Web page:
$1,000 Fines Proposed for CSIS Sit-in Arrestees;

Bizarre JP Eventually Reduces fine to $50

SCARBOROUGH, MAY 27, 2005 -- The arbitrary nature of the secretive court process which has jailed five Muslim men in Canada a collective total of 203 months was evident in the Scarborough municipal courthouse today for the verdict and sentencing of three people charged following a brief, nonviolent sit-in at the CSIS Toronto headquarters last October.

In a moment more fit for a circus sideshow than a "democratic nation's" courtroom, a mumbling Justice of the Peace (JP) Cledwyn Longe decided to deal with his own personal authority issues by laying $1,000 fines on Diana Ralph, Kirsten Romaine and Matthew Behrens, three of six people charged at the sit-in, which marked three years in solitary confinement for Hassan Almrei, one of the Secret Trial Five.

During their April trial, JP Longe behaved abusively towards the defendants, making senseless and arbitrary orders, ignoring relevant video testimony, and walking out in the middle of Mona Elfouli's testimony about the difficulties she and her children have faced during the five years her husband, Mohammad Mahjoub, has been incarcerated without charge.

Longe was clearly disturbed at the April trial that individuals came to court prepared to stand up for their rights and the rights of the detainees with whom they held their solidarity sit-in. Like anyone in power, he could have acted in a paternal, "if only they understood the difficulties of my position" manner and dismissed it all as an interesting sidebar to his normal roster of traffic and pet by-law violations.

But instead, like the power structure he represents, he chose to lash out angrily both then and again today.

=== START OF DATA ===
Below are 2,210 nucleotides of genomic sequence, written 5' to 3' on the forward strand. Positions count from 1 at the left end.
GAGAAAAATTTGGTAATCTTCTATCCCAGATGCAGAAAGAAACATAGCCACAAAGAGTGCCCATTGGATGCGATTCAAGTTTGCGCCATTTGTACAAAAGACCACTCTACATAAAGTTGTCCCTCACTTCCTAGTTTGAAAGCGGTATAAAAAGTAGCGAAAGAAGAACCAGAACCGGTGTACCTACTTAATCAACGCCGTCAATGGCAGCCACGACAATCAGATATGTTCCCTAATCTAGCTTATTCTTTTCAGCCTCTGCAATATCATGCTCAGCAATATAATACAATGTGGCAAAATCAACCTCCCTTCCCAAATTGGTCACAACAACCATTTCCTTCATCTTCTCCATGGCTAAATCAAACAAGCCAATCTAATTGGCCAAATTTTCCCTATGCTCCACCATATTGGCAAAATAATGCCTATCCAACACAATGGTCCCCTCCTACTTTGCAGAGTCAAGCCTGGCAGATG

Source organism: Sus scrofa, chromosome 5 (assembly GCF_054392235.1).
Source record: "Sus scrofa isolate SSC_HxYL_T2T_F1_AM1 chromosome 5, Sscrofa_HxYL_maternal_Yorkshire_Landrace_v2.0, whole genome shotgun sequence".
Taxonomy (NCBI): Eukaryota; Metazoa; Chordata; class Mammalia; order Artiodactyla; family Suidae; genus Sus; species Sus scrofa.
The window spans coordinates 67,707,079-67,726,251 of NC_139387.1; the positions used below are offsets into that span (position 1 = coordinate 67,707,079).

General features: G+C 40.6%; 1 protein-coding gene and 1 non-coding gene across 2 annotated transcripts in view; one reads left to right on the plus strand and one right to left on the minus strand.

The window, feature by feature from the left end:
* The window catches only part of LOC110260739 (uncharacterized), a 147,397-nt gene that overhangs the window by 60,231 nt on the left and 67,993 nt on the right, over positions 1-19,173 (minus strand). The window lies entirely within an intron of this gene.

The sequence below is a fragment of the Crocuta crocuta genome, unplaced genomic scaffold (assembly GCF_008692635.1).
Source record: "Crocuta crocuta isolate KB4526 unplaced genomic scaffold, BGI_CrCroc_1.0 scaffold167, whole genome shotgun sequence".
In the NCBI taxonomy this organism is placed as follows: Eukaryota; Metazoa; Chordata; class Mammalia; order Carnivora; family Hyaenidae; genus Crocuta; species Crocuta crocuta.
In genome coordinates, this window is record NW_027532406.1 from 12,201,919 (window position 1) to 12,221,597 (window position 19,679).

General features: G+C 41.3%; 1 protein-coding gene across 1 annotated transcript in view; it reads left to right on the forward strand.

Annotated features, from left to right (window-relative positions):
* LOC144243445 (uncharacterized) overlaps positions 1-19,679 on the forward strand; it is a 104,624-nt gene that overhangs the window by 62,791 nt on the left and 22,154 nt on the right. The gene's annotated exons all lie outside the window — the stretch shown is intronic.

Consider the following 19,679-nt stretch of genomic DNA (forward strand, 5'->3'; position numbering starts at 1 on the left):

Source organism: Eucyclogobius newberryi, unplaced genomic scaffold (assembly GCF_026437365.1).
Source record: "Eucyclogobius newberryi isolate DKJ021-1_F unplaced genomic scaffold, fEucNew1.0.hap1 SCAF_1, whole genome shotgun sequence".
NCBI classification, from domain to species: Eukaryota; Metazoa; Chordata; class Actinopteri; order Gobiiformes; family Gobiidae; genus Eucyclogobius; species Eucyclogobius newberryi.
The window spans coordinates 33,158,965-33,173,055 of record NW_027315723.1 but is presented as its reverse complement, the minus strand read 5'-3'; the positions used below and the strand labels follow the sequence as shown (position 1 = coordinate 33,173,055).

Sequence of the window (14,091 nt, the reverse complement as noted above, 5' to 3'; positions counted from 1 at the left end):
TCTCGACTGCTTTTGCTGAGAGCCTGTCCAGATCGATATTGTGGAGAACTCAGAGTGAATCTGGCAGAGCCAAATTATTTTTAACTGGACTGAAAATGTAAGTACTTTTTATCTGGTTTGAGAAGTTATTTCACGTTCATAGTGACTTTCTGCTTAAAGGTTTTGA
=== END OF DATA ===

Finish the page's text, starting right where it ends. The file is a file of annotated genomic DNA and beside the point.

At 3 pm, defendants Romaine and Behrens rose to hear what they were hoping would be a reasoned, detailed analysis of the submissions they had made regarding the sit-in, and the necessity and related defences which were laid before Longe in April.

But before the verdict was delivered there was trouble. After they were identified by the court, the defendants sat at the defence table so they could take notes on the verdict.

"You will stand in my court," he ordered Behrens and Romaine.

"I need to sit so I can make notes on your verdict," Behrens explained.

"Not in my court!" Longe responded in that "This is my court and I'll do as I damn well please, Charter of Rights be damned!" manner.

"Fine, I will walk over here and lean against this bar, so I can make my notes," Behrens proposed as he moved towards the edge of the elevated desk.

"No, you will stand right there," Longe chided him.

An embarrassed court clerk, perhaps fearing this would devolve even further, graciously handed Behrens a piece of cardboard to make notes against while in a standing position.

Turns out there was nothing of note in the JP's so-called decision.

Rather than producing the reasoned, analytical approach to the submissions and testimony that were presented to him six weeks earlier, he mumbled like a school kid who hadn't done his homework and was faking his way through the oral exam.

"Defendants occupied space...refused to leave...no proper defence presented...guilty as charged..." he stumbled.

He turned to the prosecuting attorney, who had a long lineup of traffic offences to deal with, and asked for a sentencing recommendation. She said she would leave it in his hands.